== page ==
CALGARY, Alta. – Hockey Canada announced Wednesday the names of three individuals that will be the 2013 class of Distinguished Honourees of the Order of Hockey in Canada. These recipients will be honoured in April at a special ceremony in Ottawa during the 2013 IIHF Ice Hockey Women’s World Championship.
Hockey Canada introduced in April 2012 the Order of Hockey in Canada, a program that will annually honour a select number of individuals whose ‘role or service in the game is recognized as extraordinary’ in Canada.
This class of three individuals brings the total of honourees to eight, after the first class was inducted and honoured in spring 2012. The first class of Distinguished Honourees of the Order of Hockey in Canada included Jean Béliveau, Cassie Campbell-Pascall, Wayne Gretzky, Gordie Howe and Gordon Renwick
The selection committee met on the morning of Dec. 12 and went through an election process that identified three new honourees:
Paul Henderson, 69, will forever be known as the player who scored The Goal, the game-winner with just 34 seconds remaining in Game 8 of the 1972 Summit Series, giving the Canadians the series victory thanks to wins in the final three games in Moscow. While his Game 8 winner is the goal that will always have a place in Canadian history, Henderson also scored the winner in Game 6 and Game 7, and finished with seven goals in eight games, tying with Phil Esposito for the Team Canada lead. The Kincardine, Ont., native represented his country for the second and final time during the 1974 Summit Series, scoring twice and adding one assist in seven games. Henderson played 707 NHL games with Detroit, Toronto and Atlanta, recording 477 points (236 goals, 241 assists), and added 283 points (140 goals, 143 assists) in 360 WHA games with Toronto and Birmingham.
Dave King, 64, is one of Canada’s most decorated coaches, having stood behind the Team Canada bench at Olympic Winter Games, IIHF World Championships and IIHF World Junior Championships. King was the head coach of Canada’s National Junior Team at the 1982 IIHF World Junior Championship, leading Canada to its first World Junior gold, and returned the following year to win a bronze medal. He then started a long relationship with Canada’s National Men’s Team, serving as head coach at six IIHF World Championships and three Olympic Winter Games between 19, winning two world championship silver medals (1989, 1991) and one bronze (1983), along with an Olympic silver medal at the 1992 Games in Sarajevo. In addition to his international résumé, King has coached in North America at the university, WHL and NHL levels, as well as internationally in Germany, Sweden and Russia. He is one of the world’s most respected coaches, presenting at the Hockey Canada NCCP Level 5 program and International Coaches Conference, and has played a role in the design and implementation of the Hockey Canada Coach Mentorship Program and Hockey Canada Skills Academy Program. King was made a Member of the Order of Canada in 1992, and earned induction into the IIHF Hall of Fame in 2001.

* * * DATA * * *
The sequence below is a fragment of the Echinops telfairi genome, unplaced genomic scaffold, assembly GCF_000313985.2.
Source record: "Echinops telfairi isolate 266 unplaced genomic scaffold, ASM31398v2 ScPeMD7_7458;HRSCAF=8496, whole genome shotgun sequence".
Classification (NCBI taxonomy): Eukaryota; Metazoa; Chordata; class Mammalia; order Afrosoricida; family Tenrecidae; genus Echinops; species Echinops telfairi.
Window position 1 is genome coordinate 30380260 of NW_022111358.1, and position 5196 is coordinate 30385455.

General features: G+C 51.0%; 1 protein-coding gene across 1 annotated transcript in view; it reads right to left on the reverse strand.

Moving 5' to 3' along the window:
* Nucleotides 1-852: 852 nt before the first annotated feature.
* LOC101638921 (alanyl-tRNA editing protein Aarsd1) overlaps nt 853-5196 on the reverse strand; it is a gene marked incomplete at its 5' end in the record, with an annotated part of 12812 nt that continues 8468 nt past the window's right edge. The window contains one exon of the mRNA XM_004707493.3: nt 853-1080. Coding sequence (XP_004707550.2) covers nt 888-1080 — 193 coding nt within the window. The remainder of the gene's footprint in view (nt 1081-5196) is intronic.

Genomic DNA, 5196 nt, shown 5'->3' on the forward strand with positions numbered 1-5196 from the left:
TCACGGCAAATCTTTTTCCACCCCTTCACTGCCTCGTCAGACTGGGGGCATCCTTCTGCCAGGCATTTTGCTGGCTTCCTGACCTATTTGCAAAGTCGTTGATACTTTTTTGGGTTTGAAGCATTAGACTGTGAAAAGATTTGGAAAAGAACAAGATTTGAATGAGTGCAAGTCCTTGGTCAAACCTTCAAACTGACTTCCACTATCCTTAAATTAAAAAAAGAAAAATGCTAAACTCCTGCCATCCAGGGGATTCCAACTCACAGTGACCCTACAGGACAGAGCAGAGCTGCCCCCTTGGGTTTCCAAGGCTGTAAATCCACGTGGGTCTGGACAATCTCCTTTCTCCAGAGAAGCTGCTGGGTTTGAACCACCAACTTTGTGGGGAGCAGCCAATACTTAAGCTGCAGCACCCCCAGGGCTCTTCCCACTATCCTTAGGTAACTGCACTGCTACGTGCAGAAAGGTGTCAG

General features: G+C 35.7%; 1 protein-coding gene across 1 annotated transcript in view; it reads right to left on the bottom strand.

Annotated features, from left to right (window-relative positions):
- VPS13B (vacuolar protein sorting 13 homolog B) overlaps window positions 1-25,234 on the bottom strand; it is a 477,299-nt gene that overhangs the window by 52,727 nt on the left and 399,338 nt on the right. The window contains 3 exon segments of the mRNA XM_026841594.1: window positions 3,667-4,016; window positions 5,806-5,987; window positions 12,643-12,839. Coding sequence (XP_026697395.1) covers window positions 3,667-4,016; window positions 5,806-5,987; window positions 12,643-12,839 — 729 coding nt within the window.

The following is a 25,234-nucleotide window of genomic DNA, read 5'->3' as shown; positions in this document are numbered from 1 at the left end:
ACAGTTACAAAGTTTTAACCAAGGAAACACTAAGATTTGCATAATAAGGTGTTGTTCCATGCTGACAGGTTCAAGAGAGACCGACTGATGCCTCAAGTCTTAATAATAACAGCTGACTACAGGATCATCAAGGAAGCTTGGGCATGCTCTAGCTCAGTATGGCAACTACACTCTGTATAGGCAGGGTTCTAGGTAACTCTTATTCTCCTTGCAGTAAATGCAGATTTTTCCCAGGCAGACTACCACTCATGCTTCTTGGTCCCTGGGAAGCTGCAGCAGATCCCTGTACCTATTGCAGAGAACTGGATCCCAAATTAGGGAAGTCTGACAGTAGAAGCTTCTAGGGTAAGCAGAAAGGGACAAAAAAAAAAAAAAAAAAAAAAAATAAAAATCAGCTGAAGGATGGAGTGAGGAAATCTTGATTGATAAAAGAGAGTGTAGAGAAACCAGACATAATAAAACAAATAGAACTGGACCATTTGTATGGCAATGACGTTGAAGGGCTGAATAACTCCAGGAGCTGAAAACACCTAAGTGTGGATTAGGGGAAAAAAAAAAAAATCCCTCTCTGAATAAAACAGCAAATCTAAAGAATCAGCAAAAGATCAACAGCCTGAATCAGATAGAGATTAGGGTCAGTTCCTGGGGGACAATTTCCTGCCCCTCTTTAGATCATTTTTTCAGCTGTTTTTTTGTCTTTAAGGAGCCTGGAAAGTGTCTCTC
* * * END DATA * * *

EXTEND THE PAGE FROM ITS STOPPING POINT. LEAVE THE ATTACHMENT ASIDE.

Mark Messier, 49, was a six-time Stanley Cup champion, a two-time Hart Trophy winner as NHL MVP and played in 15 NHL All-Star Games in his 25-year career, during which he racked up 1,887 points (694 goals, 1193 assists) in 1,756 games, the second-highest total in NHL history. He remains the only player in hockey history to captain two teams to the Stanley Cup, with Edmonton in 1990 and the New York Rangers in 1994. Messier had extensive experience representing Canada at the international level as a player, including the 1984, 19 Canada Cups, 1989 IIHF World Championship and 1996 World Cup of Hockey. The St. Albert, Alta., native totalled nine goals and 23 assists for 32 points in 38 games playing for Canada. He returned to Team Canada in a management role in 2010, serving as Canada’s general manager at the IIHF World Championship, and was the head coach of Canada’s National Men’s Team at the 2010 Spengler Cup.
ORDER OF HOCKEY IN CANADA CRITERIA Candidates for election as Distinguished Honourees of the Order of Hockey in Canada shall be chosen ‘on the basis of their outstanding contributions or service to the growth and development of the sport of hockey in Canada, which may include players, coaches, officials, administrators, executives, trainers, physicians, inventors or any other person whose role or service in the game is recognized as extraordinary.’
Candidates are eligible as long as they have concluded their career as an active player or official, if either is applicable, for a minimum of five playing seasons before their election. All other candidates maybe either active or inactive at the time of his or her selection. However, there will be no posthumous appointments to the Order of Hockey in Canada.
ORDER OF HOCKEY IN CANADA SELECTION PROCESS
A selection committee of 12 members was appointed by the Order of Hockey in Canada executive committee, which was established by Hockey Canada. The selection committee members, representing a cross-section of individuals with great and varied experience around the game of hockey in Canada, have been selected for a three-year term and can serve for a maximum of nine years. Each committee member can only bring forward one name as an official nomination for consideration annually. After inducting five individuals in the first group in the spring of 2012, as of 2013, there will be a maximum of three recipients annually.
The entire selection process is confidential, and the names of those candidates not selected will not be disclosed.
OHC executive committee: Michael J. Bruni, QC, Murray Costello, Jeff Denomme, Grant Fagerheim and Bob Nicholson
OHC selection committee: Jim Treliving (chairman), David Andrews, Gilles Courteau, Joe Drago, Pierre LeBrun, Roy MacGregor, Bob McKenzie, Pat Quinn, Glen Sather, Danièle Sauvageau, Scott Smith and Donna Spencer
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